This Congo project could supply the world with lithium
AVZ Minerals’ (ASX: AVZ) Manono project became the world’s largest non-brine lithium resource after the Perth-based company released the maiden estimate for its 60%-owned project in the southern Congo in August of this year.
At the end of November, AVZ published the results of a drilling campaign that further increased Manono's size – by more than half to just over 400 million tonnes grading 1.66% Li2O for 6.6m tonnes of lithium oxide.
State-owned Congolese company Cominiere holds 30% of Manono and the deposit was mined for tin for six decades, ending in 1982. AVZ's latest resource estimate also includes 300kt of tin and 13.2kt of tantalum.
The company hopes to update its October scoping study before the end of year, and AVZ is now studying a 5mtpa and 10mtpa operation (up from 2mtpa) thanks to the expanded resource and offsets provided by tin and tantalum.
London-based research consultants Roskill reports an operation at Manono with a 10 million tonnes per year capacity has the potential to produce over 300,000 tonnes per year of lithium carbonate equivalent.
That’s a rate of production roughly equal to global output from all brine operations and hard-rock mines forecast for 2018.
Roskill compared Manono to other lithium projects and points out that “unlike some of its closest peers such as Clayton Valley, Sonora and Thacker Pass, which will require integrated plants, Manono hosts traditional pegmatite mineralization that can produce a spodumene-bearing concentrate for conventional conversion at existing refining facilities in China.”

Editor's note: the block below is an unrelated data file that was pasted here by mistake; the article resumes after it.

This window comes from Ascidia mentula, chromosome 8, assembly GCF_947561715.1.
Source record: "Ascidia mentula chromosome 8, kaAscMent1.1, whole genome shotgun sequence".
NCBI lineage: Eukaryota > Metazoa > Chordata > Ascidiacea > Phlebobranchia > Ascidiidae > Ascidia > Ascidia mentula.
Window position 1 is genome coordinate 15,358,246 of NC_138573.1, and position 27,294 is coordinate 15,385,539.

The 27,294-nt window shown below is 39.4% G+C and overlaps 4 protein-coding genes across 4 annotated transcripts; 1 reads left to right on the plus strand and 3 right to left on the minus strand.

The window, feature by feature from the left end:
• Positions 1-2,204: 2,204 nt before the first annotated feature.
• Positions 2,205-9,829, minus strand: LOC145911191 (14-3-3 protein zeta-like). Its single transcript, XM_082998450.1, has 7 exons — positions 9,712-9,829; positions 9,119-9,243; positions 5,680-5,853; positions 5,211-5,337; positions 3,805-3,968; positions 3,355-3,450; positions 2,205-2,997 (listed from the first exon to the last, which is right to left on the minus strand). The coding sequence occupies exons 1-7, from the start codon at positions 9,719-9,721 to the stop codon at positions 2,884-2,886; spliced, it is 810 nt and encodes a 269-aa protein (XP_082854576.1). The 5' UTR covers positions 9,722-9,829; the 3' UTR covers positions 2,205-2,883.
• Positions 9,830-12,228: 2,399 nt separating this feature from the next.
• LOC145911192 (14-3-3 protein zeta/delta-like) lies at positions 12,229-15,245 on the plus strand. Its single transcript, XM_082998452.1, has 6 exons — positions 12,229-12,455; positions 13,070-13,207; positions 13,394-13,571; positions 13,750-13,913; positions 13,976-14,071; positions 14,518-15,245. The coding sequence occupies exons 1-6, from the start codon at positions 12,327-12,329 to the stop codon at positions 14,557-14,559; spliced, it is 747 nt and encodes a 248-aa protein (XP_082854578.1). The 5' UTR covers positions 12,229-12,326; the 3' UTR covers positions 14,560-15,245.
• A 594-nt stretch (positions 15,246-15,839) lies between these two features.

“An expanded processing capacity will ultimately bring some cost saving to the project through economies of scale, however, in our view the project’s main hurdle remains its location and the costs involved with transporting its concentrate to market. “Furthermore, in the near to medium-term as projects such as Greenbushes, Wodgina and Pilbara Minerals’ Pilgangoora ramp-up production, the market should have an ample supply of concentrate.”
There is of course a long road ahead for AVZ at Manono and like many of its peers, the $110m stock has come under pressure from the fall in the price of lithium. The sector is also a crowded field, but AVZ does enjoy some high-profile backers with Citicorp, JP Morgan and BNP Paribas together holding some 30% of the company.
Unlike cobalt, lithium escaped being treated as a strategic mineral by the Congolese authorities and royalty rates for the battery raw material remains at 3.5%. Kinshasa recently imposed a 10% royalty rate on cobalt. Congo represents almost two-thirds of global output of cobalt used in cellphone and electric vehicle batteries and as an alloy in the aviation industry.